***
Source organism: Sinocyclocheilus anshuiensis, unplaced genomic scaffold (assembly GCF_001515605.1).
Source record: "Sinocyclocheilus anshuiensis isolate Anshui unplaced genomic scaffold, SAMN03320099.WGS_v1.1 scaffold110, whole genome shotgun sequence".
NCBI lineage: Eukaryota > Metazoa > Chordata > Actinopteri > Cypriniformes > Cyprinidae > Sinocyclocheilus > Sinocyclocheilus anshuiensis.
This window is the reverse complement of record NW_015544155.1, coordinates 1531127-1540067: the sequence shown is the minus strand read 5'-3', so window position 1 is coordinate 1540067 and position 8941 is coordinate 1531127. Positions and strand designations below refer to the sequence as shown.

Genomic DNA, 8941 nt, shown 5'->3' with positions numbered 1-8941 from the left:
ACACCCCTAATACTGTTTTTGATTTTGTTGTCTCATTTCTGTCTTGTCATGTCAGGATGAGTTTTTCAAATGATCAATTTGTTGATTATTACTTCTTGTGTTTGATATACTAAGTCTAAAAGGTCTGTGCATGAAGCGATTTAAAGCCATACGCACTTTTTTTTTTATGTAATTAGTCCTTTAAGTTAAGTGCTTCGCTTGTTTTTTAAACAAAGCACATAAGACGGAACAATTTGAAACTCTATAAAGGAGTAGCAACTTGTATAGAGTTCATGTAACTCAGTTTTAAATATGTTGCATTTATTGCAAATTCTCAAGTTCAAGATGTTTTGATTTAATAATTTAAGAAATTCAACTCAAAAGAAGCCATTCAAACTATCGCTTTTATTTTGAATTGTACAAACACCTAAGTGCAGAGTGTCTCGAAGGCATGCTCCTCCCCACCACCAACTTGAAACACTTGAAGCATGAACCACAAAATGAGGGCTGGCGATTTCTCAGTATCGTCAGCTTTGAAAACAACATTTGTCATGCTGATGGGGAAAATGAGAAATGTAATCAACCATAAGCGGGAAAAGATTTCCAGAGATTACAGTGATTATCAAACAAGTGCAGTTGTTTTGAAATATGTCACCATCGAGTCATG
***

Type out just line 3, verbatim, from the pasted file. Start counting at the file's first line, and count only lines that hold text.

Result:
NCBI lineage: Eukaryota > Metazoa > Chordata > Actinopteri > Cypriniformes > Cyprinidae > Sinocyclocheilus > Sinocyclocheilus anshuiensis.